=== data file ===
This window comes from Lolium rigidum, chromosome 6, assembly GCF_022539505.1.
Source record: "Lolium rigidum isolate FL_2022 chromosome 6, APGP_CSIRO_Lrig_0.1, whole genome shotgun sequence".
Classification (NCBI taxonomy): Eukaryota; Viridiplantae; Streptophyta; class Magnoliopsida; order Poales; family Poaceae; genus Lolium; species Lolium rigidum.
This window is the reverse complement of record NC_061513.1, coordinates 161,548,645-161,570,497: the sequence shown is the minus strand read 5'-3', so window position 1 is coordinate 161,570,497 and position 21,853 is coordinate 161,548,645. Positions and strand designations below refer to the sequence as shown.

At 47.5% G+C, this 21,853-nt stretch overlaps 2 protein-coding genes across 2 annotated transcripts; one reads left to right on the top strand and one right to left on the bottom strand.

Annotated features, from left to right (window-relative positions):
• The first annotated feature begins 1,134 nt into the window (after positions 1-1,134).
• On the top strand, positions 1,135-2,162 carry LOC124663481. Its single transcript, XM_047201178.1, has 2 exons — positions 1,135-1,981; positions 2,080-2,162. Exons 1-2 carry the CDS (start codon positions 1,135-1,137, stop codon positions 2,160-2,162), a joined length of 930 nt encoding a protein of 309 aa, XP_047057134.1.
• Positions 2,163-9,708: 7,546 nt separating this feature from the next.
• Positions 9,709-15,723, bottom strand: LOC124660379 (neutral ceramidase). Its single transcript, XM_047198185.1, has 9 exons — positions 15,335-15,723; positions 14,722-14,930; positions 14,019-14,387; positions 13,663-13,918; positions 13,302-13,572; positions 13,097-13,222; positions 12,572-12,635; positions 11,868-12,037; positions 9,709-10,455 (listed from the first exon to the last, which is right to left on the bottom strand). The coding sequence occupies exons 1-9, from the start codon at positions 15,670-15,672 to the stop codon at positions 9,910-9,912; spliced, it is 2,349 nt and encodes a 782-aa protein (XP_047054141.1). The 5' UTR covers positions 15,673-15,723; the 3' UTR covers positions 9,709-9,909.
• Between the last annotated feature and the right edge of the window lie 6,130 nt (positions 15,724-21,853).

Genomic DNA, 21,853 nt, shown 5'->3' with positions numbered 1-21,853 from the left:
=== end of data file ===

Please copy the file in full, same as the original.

This window comes from Lolium rigidum, chromosome 6, assembly GCF_022539505.1.
Source record: "Lolium rigidum isolate FL_2022 chromosome 6, APGP_CSIRO_Lrig_0.1, whole genome shotgun sequence".
Classification (NCBI taxonomy): Eukaryota; Viridiplantae; Streptophyta; class Magnoliopsida; order Poales; family Poaceae; genus Lolium; species Lolium rigidum.
This window is the reverse complement of record NC_061513.1, coordinates 161,548,645-161,570,497: the sequence shown is the minus strand read 5'-3', so window position 1 is coordinate 161,570,497 and position 21,853 is coordinate 161,548,645. Positions and strand designations below refer to the sequence as shown.

At 47.5% G+C, this 21,853-nt stretch overlaps 2 protein-coding genes across 2 annotated transcripts; one reads left to right on the top strand and one right to left on the bottom strand.

Annotated features, from left to right (window-relative positions):
• The first annotated feature begins 1,134 nt into the window (after positions 1-1,134).
• On the top strand, positions 1,135-2,162 carry LOC124663481. Its single transcript, XM_047201178.1, has 2 exons — positions 1,135-1,981; positions 2,080-2,162. Exons 1-2 carry the CDS (start codon positions 1,135-1,137, stop codon positions 2,160-2,162), a joined length of 930 nt encoding a protein of 309 aa, XP_047057134.1.
• Positions 2,163-9,708: 7,546 nt separating this feature from the next.
• Positions 9,709-15,723, bottom strand: LOC124660379 (neutral ceramidase). Its single transcript, XM_047198185.1, has 9 exons — positions 15,335-15,723; positions 14,722-14,930; positions 14,019-14,387; positions 13,663-13,918; positions 13,302-13,572; positions 13,097-13,222; positions 12,572-12,635; positions 11,868-12,037; positions 9,709-10,455 (listed from the first exon to the last, which is right to left on the bottom strand). The coding sequence occupies exons 1-9, from the start codon at positions 15,670-15,672 to the stop codon at positions 9,910-9,912; spliced, it is 2,349 nt and encodes a 782-aa protein (XP_047054141.1). The 5' UTR covers positions 15,673-15,723; the 3' UTR covers positions 9,709-9,909.
• Between the last annotated feature and the right edge of the window lie 6,130 nt (positions 15,724-21,853).

Genomic DNA, 21,853 nt, shown 5'->3' with positions numbered 1-21,853 from the left: